Yesterday, on a whim, we decided to drive to Williamsburg to celebrate the Fourth of July--Williamsburg being the former capital(after Jamestown) of the Virginia colony and a hotbed of the American revolution. The traffic was horrid on the freeway, so we left that main drag to take the country back roads. Don't know why we ever bother with the freeway anyway.
On the back roads we were privileged to see families setting up for their picnics, houses tucked into the thick woods, woodchucks, deer --and all that the back roads offer. So comfortably American.
In Williamsburg we walked the main street--a street planned after the great fire of London, so it is wide to form a fire break, and long--set out purposefully to bridge the mental space between the Colonial juridical powers at one end, and the intellectual seat of power, the College of William and Mary at the other end. The colonial church, Bruton Parish is halfway inbetween, with another broad road which leads to the Governor's Palace. This is the Gov's Palace.
Now, mind you, since most folks (black and white--the overwhelming majority) lived in little dwelling places with hard-packed dirt floors that were about 600 square feet of living space, perhaps with a loft, this was truly a palace. So, this place was fitting for a Vice-Roy, --a person whose presence held the full-force of the King.
The gates emphasized this presence.
Interestingly, these same royal standards were a required presence in all the churches too.
Mr. Witty loves Williamsburg. He pities the big dogs that are hitched to the wagons and carts, and refuses to bark or even look at them. He bears with the fawning and doting people who are convinced that they are going to be his new best friend. And he puts all the squirrells in their proper places --up a tree.
Of great interest to me are the kitchens in these old places--the big houses anyway. Because of the heat and danger (chimney fires, --and the second most common cause of death among women was death by fire because they worked in such close proximity to the open hearth in garments with lots of fabric....), most of the kitchens were separate from the homes.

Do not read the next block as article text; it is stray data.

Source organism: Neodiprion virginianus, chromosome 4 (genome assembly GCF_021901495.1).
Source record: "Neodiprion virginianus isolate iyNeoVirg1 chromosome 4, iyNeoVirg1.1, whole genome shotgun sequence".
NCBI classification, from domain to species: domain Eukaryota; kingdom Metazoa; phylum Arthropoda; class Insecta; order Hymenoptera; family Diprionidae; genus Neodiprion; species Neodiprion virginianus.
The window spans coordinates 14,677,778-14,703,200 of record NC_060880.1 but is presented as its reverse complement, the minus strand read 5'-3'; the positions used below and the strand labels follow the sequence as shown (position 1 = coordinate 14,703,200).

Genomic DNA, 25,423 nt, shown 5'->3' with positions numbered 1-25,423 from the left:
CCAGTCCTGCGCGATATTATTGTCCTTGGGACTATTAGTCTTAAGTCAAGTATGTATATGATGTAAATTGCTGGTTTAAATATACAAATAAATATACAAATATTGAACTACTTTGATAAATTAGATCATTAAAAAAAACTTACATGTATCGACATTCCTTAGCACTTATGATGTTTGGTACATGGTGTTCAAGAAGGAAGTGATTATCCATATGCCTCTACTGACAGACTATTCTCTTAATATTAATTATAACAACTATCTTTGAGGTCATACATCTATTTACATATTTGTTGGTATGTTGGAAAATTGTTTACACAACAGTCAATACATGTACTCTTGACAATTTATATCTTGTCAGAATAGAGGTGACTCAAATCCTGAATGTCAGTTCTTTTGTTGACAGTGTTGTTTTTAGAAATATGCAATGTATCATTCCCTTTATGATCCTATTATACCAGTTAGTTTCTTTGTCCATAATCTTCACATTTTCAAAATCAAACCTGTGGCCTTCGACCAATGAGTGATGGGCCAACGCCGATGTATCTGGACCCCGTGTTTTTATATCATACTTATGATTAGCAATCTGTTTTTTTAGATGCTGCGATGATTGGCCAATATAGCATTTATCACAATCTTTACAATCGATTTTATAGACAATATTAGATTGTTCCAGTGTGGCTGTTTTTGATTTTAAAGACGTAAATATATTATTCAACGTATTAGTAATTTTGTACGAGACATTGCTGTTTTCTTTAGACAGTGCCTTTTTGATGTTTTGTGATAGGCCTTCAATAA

So, I visited the kitchen at the Governor's Palace, and they were fixing a common dinner of roast goose, lamb's head, and cinnamon chocolate-filled cake. The tourist children were fascinated by the lamb's head, as was I ---herbs stuck in the mouth and cooked whole--brains and tongue and all. The children refused to think of eating such things, but the cook told them that hotdogs contained much the same types of meat.
Needless to say, I only ate ice cream for dinner.
We listened to a speech by the Marquis de Lafeyette--in person of course. Mr. Witty became very bored with the fake French accent and the cheers whenever the Marquis said something patriotic.
We left Williamsburg before the fife and drum corp did their thing (the shrill sound of the fifes and the loud syncopation of the drums terrifies Mr. Witty) and way before the fireworks (which terrify me). Just as well, as huge storms began to sweep in and dump rain like crazy and fill the sky with lightening and thunder and wind.
I do wonder, though, what the little people who lived in the dirt-floor places thought as the plots of war unfolded. Were they convinced? Did it matter to them who was in charge? Or for whom they had to unfold their oaths of loyalty? Or who used their labor at no real benefit to themselves.... just survive, survive, survive and, God willing, a little joy to keep them going and hope that their children will survive.....
I just wonder.